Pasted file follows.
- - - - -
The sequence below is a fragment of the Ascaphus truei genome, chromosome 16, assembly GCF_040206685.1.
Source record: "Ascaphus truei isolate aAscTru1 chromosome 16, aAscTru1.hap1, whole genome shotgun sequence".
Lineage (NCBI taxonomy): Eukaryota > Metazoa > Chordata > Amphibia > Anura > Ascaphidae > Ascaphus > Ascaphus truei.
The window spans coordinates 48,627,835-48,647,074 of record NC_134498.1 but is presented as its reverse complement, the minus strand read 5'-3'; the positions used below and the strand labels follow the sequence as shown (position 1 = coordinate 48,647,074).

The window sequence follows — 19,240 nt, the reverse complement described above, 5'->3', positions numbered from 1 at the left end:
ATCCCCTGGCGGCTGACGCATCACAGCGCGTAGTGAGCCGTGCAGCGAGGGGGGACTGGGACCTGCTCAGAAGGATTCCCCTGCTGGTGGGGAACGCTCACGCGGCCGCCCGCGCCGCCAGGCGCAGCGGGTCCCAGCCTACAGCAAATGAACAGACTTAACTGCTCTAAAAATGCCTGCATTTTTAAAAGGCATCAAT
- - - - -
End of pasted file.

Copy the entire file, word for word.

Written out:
The sequence below is a fragment of the Ascaphus truei genome, chromosome 16, assembly GCF_040206685.1.
Source record: "Ascaphus truei isolate aAscTru1 chromosome 16, aAscTru1.hap1, whole genome shotgun sequence".
Lineage (NCBI taxonomy): Eukaryota > Metazoa > Chordata > Amphibia > Anura > Ascaphidae > Ascaphus > Ascaphus truei.
The window spans coordinates 48,627,835-48,647,074 of record NC_134498.1 but is presented as its reverse complement, the minus strand read 5'-3'; the positions used below and the strand labels follow the sequence as shown (position 1 = coordinate 48,647,074).

The window sequence follows — 19,240 nt, the reverse complement described above, 5'->3', positions numbered from 1 at the left end:
ATCCCCTGGCGGCTGACGCATCACAGCGCGTAGTGAGCCGTGCAGCGAGGGGGGACTGGGACCTGCTCAGAAGGATTCCCCTGCTGGTGGGGAACGCTCACGCGGCCGCCCGCGCCGCCAGGCGCAGCGGGTCCCAGCCTACAGCAAATGAACAGACTTAACTGCTCTAAAAATGCCTGCATTTTTAAAAGGCATCAAT